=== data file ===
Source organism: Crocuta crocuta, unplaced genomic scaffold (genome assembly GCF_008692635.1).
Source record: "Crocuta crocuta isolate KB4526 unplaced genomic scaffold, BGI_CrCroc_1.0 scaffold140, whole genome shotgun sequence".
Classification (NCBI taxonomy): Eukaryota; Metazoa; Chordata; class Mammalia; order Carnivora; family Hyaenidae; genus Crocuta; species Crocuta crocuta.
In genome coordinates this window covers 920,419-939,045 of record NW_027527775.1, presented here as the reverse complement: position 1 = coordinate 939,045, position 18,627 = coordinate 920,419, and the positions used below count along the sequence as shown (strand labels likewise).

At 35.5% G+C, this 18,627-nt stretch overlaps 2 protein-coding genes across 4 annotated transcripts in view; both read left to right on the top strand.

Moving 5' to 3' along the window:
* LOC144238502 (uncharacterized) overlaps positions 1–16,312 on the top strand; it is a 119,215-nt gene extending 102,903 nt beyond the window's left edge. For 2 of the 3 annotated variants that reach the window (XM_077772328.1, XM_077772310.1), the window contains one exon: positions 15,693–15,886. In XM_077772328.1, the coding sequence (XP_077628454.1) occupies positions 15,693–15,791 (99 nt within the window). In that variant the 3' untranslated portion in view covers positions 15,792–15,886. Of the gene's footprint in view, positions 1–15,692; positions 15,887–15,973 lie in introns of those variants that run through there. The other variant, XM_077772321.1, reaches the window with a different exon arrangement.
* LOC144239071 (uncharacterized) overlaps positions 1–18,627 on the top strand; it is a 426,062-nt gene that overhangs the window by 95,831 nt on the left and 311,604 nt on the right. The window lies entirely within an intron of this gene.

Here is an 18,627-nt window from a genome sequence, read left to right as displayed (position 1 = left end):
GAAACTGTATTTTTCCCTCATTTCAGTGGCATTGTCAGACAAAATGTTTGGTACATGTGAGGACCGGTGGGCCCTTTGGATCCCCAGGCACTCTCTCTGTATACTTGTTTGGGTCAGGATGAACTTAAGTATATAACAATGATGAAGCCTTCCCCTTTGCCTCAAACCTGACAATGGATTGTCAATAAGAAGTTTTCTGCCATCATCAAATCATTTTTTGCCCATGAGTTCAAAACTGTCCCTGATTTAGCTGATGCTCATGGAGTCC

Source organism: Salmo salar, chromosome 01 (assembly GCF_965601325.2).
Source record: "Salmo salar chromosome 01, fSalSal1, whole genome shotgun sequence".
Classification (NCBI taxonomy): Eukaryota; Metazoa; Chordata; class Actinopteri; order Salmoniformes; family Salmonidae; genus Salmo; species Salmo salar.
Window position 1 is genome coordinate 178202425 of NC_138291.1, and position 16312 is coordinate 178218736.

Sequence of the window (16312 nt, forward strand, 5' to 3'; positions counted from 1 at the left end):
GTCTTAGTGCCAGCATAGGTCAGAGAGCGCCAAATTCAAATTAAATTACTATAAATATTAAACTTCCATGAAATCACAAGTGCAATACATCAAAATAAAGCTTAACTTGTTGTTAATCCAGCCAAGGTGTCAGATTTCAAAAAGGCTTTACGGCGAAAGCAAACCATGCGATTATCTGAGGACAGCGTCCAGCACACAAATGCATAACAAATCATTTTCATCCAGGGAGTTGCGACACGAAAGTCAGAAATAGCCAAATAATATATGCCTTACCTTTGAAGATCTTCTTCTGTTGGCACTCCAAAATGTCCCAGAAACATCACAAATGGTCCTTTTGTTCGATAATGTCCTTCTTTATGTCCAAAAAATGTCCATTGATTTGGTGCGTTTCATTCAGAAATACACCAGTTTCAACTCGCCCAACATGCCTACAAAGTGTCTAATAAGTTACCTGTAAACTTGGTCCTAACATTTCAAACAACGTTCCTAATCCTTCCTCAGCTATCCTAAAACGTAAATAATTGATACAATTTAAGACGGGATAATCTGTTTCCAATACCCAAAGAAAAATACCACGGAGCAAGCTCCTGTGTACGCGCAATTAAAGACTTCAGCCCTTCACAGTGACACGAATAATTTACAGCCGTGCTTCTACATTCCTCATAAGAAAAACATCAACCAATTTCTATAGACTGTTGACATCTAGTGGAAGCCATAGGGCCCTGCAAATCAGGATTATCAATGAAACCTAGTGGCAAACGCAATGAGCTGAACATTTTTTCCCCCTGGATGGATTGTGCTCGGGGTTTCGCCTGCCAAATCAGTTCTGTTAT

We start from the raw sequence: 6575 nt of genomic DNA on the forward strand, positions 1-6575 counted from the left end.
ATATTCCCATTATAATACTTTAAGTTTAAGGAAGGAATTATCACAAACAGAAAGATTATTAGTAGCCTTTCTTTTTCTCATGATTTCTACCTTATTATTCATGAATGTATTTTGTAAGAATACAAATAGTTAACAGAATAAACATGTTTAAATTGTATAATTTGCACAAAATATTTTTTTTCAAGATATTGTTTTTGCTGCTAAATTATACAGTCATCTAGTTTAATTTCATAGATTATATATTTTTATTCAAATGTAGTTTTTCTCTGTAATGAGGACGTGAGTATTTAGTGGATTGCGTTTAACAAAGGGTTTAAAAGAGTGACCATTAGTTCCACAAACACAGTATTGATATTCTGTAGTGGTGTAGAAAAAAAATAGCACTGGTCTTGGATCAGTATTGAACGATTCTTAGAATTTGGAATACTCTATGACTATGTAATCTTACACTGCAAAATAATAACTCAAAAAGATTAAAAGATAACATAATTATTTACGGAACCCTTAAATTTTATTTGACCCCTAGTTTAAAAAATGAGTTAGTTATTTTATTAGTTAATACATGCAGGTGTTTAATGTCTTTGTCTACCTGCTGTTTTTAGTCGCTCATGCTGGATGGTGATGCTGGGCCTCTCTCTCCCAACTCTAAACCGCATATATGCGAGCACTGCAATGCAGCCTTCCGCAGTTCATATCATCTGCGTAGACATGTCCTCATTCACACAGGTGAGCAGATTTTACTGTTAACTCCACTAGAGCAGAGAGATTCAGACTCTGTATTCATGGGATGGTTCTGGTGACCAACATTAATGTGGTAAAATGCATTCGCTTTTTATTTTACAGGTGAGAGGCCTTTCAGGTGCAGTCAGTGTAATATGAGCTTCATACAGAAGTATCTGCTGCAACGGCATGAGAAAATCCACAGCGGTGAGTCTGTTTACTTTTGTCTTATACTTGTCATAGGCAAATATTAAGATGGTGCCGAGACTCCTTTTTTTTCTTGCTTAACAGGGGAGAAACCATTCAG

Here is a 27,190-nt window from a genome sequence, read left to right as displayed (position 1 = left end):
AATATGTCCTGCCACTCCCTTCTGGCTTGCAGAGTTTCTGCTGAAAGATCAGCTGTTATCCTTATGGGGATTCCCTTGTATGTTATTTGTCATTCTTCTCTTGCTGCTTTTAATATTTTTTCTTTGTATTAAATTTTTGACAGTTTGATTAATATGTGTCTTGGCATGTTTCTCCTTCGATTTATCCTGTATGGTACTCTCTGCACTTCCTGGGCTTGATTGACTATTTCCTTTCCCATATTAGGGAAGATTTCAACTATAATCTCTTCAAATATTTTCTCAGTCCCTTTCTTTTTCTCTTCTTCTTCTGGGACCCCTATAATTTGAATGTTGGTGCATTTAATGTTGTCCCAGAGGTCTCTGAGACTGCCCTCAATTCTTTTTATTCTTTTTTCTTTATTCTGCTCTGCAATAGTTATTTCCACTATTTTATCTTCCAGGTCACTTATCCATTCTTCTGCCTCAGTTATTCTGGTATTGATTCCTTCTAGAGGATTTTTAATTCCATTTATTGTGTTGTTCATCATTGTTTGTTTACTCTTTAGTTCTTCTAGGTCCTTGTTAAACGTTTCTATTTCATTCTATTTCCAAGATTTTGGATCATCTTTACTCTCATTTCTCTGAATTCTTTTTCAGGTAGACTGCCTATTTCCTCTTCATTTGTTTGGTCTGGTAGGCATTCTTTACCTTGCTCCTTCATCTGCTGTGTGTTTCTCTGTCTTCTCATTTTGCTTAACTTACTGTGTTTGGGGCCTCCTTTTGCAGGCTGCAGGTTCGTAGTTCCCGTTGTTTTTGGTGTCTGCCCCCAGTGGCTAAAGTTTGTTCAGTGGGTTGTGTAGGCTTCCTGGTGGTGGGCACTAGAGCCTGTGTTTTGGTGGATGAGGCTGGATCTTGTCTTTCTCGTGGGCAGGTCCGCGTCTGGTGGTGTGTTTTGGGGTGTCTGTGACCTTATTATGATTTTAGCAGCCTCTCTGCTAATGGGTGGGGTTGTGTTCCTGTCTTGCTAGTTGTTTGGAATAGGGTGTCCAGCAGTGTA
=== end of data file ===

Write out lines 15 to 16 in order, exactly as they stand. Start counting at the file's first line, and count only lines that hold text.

Sequence of the window (16312 nt, forward strand, 5' to 3'; positions counted from 1 at the left end):
GTCTTAGTGCCAGCATAGGTCAGAGAGCGCCAAATTCAAATTAAATTACTATAAATATTAAACTTCCATGAAATCACAAGTGCAATACATCAAAATAAAGCTTAACTTGTTGTTAATCCAGCCAAGGTGTCAGATTTCAAAAAGGCTTTACGGCGAAAGCAAACCATGCGATTATCTGAGGACAGCGTCCAGCACACAAATGCATAACAAATCATTTTCATCCAGGGAGTTGCGACACGAAAGTCAGAAATAGCCAAATAATATATGCCTTACCTTTGAAGATCTTCTTCTGTTGGCACTCCAAAATGTCCCAGAAACATCACAAATGGTCCTTTTGTTCGATAATGTCCTTCTTTATGTCCAAAAAATGTCCATTGATTTGGTGCGTTTCATTCAGAAATACACCAGTTTCAACTCGCCCAACATGCCTACAAAGTGTCTAATAAGTTACCTGTAAACTTGGTCCTAACATTTCAAACAACGTTCCTAATCCTTCCTCAGCTATCCTAAAACGTAAATAATTGATACAATTTAAGACGGGATAATCTGTTTCCAATACCCAAAGAAAAATACCACGGAGCAAGCTCCTGTGTACGCGCAATTAAAGACTTCAGCCCTTCACAGTGACACGAATAATTTACAGCCGTGCTTCTACATTCCTCATAAGAAAAACATCAACCAATTTCTATAGACTGTTGACATCTAGTGGAAGCCATAGGGCCCTGCAAATCAGGATTATCAATGAAACCTAGTGGCAAACGCAATGAGCTGAACATTTTTTCCCCCTGGATGGATTGTGCTCGGGGTTTCGCCTGCCAAATCAGTTCTGTTAT